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Scott Thornbury at British Council Armenia

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In November 2016, British Council Armenia hosted their fourth teacher development event with Scott Thornbury as a guest speaker.

During this annual event, English language teachers are given the opportunity to attend a series of talks delivered by a distinguished ELT expert and develop professionally.

During his visit, Scott Thornbury, delivered five sessions over three days to English language teachers from all educational sectors in Armenia as well as international participants from Iran, Georgia, Singapore, and Russia. All the sessions were live-streamed to participants from all over the globe. Presentations were mapped to the British Council’s Teaching for Success professional practices to raise awareness of our CPD framework.

You can watch four of the talks given by Scott by clicking on the links below:

Seven Things beginning with M

A truism that no single method is going to meet the needs of all teachers and all learners, either locally or globally. Hence, we now operate in what is called the post-method era. Yet methods formerly provided teachers with a certain sense of security, a role which perhaps coursebooks now fulfil. This security is illusory, though, if it is not grounded in some basic principles of learning and education, principles that I will attempt to identify, and which (I will argue) constitute a blueprint for a coherent approach to language teaching.

Link to the recording of this talk:

Teaching Unplugged

Teachers, I will argue, could learn a lesson from the Dogme 95 group of film makers, who have pledged to rid film-making of an obsessive concern for technique and to rehabilitate a cinema which foregrounds the story, and the inner life of the characters. In a similar spirit, I will be putting the case for what is called "a pedagogy of bare essentials": one in which dependence on imported materials is reduced, and in which the learners’ texts and meanings are foregrounded. I will be looking at practical ways of achieving these goals.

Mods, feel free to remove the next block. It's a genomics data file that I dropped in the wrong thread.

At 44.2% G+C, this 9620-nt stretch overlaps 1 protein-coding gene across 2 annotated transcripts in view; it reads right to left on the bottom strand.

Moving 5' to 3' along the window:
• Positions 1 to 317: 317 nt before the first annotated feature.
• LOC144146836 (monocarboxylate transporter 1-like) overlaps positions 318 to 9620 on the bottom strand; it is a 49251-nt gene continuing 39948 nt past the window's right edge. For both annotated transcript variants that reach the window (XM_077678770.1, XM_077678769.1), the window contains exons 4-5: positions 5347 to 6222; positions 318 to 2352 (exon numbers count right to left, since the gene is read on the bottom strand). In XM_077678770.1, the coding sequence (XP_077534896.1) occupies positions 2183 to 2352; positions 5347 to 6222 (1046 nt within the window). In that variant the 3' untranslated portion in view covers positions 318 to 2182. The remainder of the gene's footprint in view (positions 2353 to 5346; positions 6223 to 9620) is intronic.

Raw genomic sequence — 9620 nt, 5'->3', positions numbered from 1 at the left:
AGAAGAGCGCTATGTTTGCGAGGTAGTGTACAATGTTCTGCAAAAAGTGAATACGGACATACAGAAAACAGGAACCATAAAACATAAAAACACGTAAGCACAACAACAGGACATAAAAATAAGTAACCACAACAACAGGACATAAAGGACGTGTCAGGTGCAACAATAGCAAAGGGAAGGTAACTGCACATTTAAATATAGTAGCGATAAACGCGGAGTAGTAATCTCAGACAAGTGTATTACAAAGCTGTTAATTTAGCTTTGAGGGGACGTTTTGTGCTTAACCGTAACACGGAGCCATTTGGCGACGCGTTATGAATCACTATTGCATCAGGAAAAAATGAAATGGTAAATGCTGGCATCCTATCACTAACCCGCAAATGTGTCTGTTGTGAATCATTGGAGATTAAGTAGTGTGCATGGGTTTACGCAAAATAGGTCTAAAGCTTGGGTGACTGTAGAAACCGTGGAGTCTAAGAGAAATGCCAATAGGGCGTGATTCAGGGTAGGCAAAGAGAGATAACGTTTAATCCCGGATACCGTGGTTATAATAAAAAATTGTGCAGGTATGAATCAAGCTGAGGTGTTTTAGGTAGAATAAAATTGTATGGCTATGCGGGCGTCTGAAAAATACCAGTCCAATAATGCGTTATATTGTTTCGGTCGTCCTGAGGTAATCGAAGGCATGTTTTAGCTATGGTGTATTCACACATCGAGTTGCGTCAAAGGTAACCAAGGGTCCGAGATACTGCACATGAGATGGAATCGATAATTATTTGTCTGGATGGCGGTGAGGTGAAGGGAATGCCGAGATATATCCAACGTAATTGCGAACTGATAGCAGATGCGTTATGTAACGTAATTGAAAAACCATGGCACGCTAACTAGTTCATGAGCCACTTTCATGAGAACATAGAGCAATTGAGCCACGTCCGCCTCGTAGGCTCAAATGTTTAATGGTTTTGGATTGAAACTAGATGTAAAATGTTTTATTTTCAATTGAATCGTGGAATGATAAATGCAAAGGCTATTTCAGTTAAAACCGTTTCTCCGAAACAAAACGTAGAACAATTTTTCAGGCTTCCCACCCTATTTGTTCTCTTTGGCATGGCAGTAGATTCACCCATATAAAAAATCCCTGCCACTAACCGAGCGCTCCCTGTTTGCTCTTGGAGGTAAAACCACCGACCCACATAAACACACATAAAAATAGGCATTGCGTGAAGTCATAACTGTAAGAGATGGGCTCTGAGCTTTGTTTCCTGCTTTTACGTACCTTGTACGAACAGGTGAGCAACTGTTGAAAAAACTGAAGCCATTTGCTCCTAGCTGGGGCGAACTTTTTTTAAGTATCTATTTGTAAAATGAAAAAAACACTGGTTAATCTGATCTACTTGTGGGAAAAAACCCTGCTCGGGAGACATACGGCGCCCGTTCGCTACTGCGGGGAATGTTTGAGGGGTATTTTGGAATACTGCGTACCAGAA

Link to the recording of this talk:

The Secret History of Methods

I’m regularly asked “What’s the latest method?”, suggesting that the concept of method persists, despite recent attempts to bury it (“The method concept is dead!”). I will review the history of methods, both to critique it, and to draw some lessons from past methods, arguing (a) there is nothing new under the sun and (b) dogme is not a method!

Link to the recording of this talk:

Ed tech: the mouse that roared

Despite a paucity of evidence to show that digital technology enhances language learning, the fever for new tools and apps continues unabated. Moreover, each innovation arrives garlanded with promises that are seldom if ever fulfilled, such that the history of educational technology in the 20th century has been characterised as a continuous cycle of ‘hype, hope, and disappointment’ (Selwyn 2011, p. 59). To guard against the hype and to avoid disappointment, the vigilant teacher needs to ask: What is the problem for which this technology is the solution? In this talk I reduce language learning to six ‘problems’ and evaluate the solutions that technology offers.

Link to the recording of this talk: